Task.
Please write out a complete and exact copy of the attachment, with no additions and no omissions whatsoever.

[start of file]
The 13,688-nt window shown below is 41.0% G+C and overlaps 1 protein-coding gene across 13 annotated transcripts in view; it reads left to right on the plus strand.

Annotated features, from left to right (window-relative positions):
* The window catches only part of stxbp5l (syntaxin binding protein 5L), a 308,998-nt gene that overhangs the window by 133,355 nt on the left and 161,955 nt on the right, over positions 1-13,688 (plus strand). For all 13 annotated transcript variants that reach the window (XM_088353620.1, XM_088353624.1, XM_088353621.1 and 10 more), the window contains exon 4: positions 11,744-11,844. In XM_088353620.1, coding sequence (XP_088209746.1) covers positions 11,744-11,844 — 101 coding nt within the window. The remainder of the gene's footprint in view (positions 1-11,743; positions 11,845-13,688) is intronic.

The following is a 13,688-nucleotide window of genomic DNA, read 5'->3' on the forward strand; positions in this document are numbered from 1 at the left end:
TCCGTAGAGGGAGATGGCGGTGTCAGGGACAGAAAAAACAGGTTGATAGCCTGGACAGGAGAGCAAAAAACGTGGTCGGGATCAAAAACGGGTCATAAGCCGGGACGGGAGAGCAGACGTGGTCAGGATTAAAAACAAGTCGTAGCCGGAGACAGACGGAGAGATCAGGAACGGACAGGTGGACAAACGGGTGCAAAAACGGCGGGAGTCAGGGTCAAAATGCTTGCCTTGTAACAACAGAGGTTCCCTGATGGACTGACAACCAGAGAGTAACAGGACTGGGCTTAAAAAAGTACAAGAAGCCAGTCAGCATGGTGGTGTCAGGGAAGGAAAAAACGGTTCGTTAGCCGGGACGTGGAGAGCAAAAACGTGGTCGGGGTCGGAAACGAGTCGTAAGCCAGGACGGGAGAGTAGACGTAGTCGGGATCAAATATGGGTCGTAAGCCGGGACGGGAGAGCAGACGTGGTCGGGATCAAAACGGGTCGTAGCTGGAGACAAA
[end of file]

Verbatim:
The 13,688-nt window shown below is 41.0% G+C and overlaps 1 protein-coding gene across 13 annotated transcripts in view; it reads left to right on the plus strand.

Annotated features, from left to right (window-relative positions):
* The window catches only part of stxbp5l (syntaxin binding protein 5L), a 308,998-nt gene that overhangs the window by 133,355 nt on the left and 161,955 nt on the right, over positions 1-13,688 (plus strand). For all 13 annotated transcript variants that reach the window (XM_088353620.1, XM_088353624.1, XM_088353621.1 and 10 more), the window contains exon 4: positions 11,744-11,844. In XM_088353620.1, coding sequence (XP_088209746.1) covers positions 11,744-11,844 — 101 coding nt within the window. The remainder of the gene's footprint in view (positions 1-11,743; positions 11,845-13,688) is intronic.

The following is a 13,688-nucleotide window of genomic DNA, read 5'->3' on the forward strand; positions in this document are numbered from 1 at the left end:
TCCGTAGAGGGAGATGGCGGTGTCAGGGACAGAAAAAACAGGTTGATAGCCTGGACAGGAGAGCAAAAAACGTGGTCGGGATCAAAAACGGGTCATAAGCCGGGACGGGAGAGCAGACGTGGTCAGGATTAAAAACAAGTCGTAGCCGGAGACAGACGGAGAGATCAGGAACGGACAGGTGGACAAACGGGTGCAAAAACGGCGGGAGTCAGGGTCAAAATGCTTGCCTTGTAACAACAGAGGTTCCCTGATGGACTGACAACCAGAGAGTAACAGGACTGGGCTTAAAAAAGTACAAGAAGCCAGTCAGCATGGTGGTGTCAGGGAAGGAAAAAACGGTTCGTTAGCCGGGACGTGGAGAGCAAAAACGTGGTCGGGGTCGGAAACGAGTCGTAAGCCAGGACGGGAGAGTAGACGTAGTCGGGATCAAATATGGGTCGTAAGCCGGGACGGGAGAGCAGACGTGGTCGGGATCAAAACGGGTCGTAGCTGGAGACAAA